One unique way to speak your mind

Few people practise the art of letter writing today.  I don’t remember the last time I wrote one. Probably you too. It takes several things to write a good letter: language style, legibility, font consistency, spacing, and flow. Until recently nearly everybody wrote letters. Because there was no better way to speak somebody’s mind.

My grandma had a collection of letters. Stowed away in her cupboard, they looked stained and torn. I remember having once gone through them, curiosity gripping my breath.  They offered glimpse into her life. They were from grandpa and after his death grandma kept them close to her heart. Remembering them always bring me to the edge of tears.

I am one of those who indulge in modern technology. So texting, email, Whatsapp are as much part of my life as anyone else’s. But the old-time letters still warm my heart. Perhaps, a lot of people out there might feel the same.  Today sending and receiving messages happen in seconds. In ancient times, messengers spent days on the road before taking missives from one king to another. That had been long before post office and letter box came into being.

Persian Queen Atossa wrote the first historically recorded letter in 500BC. However, letters were said to have been in existence long before it; for example, they were mentioned in Homer’s Illiad. Ancient historians including Herodotus and Thucydides referred to them in their works. What we call letters today once were epistles. It is an old English word derived via Latin from Greek ‘epistolē”. It has it origin from ‘epistellein’ meaning ‘send news’. The first English novel, came out in 1740, Pamela; or, Virtue Rewarded by Samuel Richardson is in epistolary form. The style, once very popular in Europe, used series of letters to narrate a story.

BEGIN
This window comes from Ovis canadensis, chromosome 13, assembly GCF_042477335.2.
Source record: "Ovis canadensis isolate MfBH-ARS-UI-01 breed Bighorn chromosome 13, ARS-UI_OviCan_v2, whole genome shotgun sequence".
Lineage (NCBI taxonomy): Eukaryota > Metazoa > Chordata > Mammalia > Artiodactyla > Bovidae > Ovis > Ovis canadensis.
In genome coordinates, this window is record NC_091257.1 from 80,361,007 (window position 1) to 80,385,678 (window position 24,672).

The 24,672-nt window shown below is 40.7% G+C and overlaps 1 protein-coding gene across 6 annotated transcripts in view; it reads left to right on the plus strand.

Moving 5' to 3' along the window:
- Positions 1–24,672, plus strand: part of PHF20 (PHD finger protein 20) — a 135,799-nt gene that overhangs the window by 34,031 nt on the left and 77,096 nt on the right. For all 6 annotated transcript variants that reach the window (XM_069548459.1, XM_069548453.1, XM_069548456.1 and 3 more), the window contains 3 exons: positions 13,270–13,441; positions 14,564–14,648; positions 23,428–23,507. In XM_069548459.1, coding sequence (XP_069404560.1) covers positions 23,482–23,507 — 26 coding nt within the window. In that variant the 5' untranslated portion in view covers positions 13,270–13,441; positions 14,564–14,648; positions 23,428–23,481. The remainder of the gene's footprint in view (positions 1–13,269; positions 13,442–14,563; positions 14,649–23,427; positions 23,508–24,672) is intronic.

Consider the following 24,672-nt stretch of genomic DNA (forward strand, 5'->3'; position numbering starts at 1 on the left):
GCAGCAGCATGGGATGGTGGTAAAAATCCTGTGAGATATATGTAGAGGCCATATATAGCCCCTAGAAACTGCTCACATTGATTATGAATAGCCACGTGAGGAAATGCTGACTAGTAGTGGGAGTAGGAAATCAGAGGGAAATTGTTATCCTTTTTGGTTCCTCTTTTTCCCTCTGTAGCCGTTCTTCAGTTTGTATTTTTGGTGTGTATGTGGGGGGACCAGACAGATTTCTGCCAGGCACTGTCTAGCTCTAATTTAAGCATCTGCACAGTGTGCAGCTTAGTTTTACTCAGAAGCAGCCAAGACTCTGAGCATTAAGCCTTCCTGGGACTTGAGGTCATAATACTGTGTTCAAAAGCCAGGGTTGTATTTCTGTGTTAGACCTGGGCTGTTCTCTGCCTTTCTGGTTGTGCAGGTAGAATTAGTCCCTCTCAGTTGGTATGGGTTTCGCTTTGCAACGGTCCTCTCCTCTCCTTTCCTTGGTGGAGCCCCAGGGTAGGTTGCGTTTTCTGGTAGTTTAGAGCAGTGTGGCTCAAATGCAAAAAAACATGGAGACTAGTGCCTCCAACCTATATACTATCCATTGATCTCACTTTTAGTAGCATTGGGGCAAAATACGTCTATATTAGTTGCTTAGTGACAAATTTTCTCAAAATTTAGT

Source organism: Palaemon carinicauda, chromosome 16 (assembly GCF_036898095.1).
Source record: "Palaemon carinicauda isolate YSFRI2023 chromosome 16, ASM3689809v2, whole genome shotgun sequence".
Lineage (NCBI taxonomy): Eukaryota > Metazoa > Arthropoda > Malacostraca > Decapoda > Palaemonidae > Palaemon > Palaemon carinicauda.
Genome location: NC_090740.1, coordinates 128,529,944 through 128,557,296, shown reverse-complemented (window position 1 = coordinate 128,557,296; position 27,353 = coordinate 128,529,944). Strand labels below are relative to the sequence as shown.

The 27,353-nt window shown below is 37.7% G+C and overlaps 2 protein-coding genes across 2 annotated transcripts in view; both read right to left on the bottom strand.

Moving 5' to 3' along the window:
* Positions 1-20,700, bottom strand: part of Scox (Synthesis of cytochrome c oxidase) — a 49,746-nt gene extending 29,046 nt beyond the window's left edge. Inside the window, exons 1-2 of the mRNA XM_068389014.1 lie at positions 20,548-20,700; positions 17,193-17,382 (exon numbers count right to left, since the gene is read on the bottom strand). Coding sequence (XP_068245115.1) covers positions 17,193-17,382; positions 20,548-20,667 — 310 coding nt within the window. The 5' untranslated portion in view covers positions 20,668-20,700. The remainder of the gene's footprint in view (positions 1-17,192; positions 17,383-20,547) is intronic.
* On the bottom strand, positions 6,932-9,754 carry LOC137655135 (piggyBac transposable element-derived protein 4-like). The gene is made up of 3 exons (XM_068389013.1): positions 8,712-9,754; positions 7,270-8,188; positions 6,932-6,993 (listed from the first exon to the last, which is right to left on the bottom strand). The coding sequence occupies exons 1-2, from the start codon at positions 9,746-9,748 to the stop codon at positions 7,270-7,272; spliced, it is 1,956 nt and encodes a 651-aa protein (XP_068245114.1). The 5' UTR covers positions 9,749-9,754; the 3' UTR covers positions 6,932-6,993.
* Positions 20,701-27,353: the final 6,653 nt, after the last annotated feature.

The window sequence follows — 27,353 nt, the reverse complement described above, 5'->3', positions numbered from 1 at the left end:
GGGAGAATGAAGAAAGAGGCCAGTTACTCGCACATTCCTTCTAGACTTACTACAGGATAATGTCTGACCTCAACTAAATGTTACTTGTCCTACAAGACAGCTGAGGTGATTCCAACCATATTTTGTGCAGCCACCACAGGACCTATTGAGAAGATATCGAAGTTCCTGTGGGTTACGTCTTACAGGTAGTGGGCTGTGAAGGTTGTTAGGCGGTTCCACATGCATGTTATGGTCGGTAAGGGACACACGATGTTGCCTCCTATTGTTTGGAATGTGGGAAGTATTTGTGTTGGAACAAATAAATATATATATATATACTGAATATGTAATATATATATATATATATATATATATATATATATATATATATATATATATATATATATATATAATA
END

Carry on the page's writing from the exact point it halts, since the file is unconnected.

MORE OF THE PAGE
Just as humans started settling beyond their immediate neighborhood, letters became important. Over time, written missives became mainstay for personal relationships, running a kingdom, and foreign diplomacy. So messengers came by some social respect. They wouldn’t be held prisoners despite delivering the unpleasant news of an approaching war from a neighouring country. Ancients wrote letters on materials including metal, lead, wax coated wooden tablets pottery fragments, animal skin and papyrus. Roman poet Ovid’s character Acontius used an apple for his letter to Athenian beauty Cydippe.

In the early days, there were no postal system. Britain was the first nation to introduce them and the Penny Black, first adhesive postage stamp, became available to public on 1 May, 1840. It featured the face of Queen Victoria. Before the advent of stamps, the receiver had to pay for the letters.  In 1660 Charles II of Britain established General Post Office (GPO), which grew into postal system. Similar GPOs were established across the British Empire. Novelist Anthony Trollope introduced Britain’s famous letter box, ‘Pillar Box’ in 1854. Originally in green colour, they were later painted red in 1874.

Indian Post Office came into being in 1837.  The British India Company’s administrator of the province of Sind Sir Bartle Frere introduced Asia’s first adhesive stamp in 1852. The General Post Office in UK stopped operations in 1969, and turned into The Post Office. Modern technology has rendered postal system redundant. It will soon disappear leaving some nostalgia in older generation.